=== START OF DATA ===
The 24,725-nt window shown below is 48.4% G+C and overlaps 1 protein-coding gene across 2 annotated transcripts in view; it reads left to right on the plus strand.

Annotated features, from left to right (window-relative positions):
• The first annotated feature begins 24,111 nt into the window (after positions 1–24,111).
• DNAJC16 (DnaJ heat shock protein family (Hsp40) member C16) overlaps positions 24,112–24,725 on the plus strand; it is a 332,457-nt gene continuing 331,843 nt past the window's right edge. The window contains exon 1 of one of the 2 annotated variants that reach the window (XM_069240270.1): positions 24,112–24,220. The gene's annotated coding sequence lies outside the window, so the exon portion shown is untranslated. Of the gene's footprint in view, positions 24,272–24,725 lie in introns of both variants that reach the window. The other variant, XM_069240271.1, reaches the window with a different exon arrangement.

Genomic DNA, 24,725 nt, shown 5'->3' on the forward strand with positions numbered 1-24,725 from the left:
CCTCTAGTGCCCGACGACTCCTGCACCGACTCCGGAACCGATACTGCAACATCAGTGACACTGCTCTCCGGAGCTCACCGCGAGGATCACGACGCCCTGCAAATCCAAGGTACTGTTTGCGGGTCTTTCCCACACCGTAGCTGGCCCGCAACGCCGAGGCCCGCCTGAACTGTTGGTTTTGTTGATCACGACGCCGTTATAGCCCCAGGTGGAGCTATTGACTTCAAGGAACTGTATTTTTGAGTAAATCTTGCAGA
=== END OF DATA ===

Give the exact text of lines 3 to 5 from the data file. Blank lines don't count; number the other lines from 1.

• The first annotated feature begins 24,111 nt into the window (after positions 1–24,111).
• DNAJC16 (DnaJ heat shock protein family (Hsp40) member C16) overlaps positions 24,112–24,725 on the plus strand; it is a 332,457-nt gene continuing 331,843 nt past the window's right edge. The window contains exon 1 of one of the 2 annotated variants that reach the window (XM_069240270.1): positions 24,112–24,220. The gene's annotated coding sequence lies outside the window, so the exon portion shown is untranslated. Of the gene's footprint in view, positions 24,272–24,725 lie in introns of both variants that reach the window. The other variant, XM_069240271.1, reaches the window with a different exon arrangement.

Genomic DNA, 24,725 nt, shown 5'->3' on the forward strand with positions numbered 1-24,725 from the left: